and half out of it. Number two: Don’t pontificate. If you want to state your opinion without any opportunity for response
or argument or pushback or growth, write a blog. (Laughter) Now, there’s a really good reason
why I don’t allow pundits on my show: Because they’re really boring. If they’re conservative, they’re going to
hate Obama and food stamps and abortion. If they’re liberal, they’re going to hate big banks and oil corporations
and Dick Cheney. Totally predictable. And you don’t want to be like that. You need to enter every conversation
assuming that you have something to learn. The famed therapist M. Scott Peck said that true listening requires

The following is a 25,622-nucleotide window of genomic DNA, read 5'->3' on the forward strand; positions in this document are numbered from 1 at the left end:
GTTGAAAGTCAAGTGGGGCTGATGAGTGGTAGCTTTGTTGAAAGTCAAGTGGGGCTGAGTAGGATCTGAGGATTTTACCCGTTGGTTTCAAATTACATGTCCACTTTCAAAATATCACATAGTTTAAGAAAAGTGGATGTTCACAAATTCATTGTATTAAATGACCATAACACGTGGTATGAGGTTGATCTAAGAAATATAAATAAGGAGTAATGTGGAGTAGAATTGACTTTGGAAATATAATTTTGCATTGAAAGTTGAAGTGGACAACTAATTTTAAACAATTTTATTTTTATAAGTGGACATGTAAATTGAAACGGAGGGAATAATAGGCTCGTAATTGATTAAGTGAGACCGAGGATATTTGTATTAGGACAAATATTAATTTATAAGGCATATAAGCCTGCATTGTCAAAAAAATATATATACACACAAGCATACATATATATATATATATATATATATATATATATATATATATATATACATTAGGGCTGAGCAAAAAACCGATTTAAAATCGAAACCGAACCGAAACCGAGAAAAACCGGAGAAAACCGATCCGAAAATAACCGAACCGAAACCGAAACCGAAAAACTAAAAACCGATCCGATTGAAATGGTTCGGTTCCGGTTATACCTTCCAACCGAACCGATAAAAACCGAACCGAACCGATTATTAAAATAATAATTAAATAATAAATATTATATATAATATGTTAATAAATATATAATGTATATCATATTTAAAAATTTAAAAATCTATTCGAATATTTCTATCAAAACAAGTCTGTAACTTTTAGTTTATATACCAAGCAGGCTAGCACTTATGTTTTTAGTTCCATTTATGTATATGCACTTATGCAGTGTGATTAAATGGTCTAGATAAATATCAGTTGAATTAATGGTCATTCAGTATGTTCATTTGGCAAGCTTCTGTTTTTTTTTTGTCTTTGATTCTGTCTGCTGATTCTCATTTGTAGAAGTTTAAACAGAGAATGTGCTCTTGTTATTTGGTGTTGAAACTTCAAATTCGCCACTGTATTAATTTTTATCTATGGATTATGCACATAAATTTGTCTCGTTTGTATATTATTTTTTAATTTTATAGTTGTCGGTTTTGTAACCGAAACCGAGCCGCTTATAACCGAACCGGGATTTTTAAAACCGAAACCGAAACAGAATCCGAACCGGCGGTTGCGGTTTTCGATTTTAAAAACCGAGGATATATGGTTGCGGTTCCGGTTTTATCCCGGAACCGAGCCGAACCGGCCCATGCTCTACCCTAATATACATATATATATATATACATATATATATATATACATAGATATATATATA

a setting aside of oneself. And sometimes that means
setting aside your personal opinion. He said that sensing this acceptance, the speaker will become
less and less vulnerable and more and more likely
to open up the inner recesses of his or her mind to the listener. Again, assume that you have
something to learn. Bill Nye: “Everyone you will ever meet
knows something that you don’t.” I put it this way: Everybody is an expert in something. Number three: Use open-ended questions. In this case, take a cue from journalists. Start your questions with who,
what, when, where, why or how. If you put in a complicated question,
you’re going to get a simple answer out. If I ask you, “Were you terrified?” you’re going to respond to the most
powerful word in that sentence, which is “terrified,” and the answer is
“Yes, I was” or “No, I wasn’t.” “Were you angry?” “Yes, I was very angry.” Let them describe it.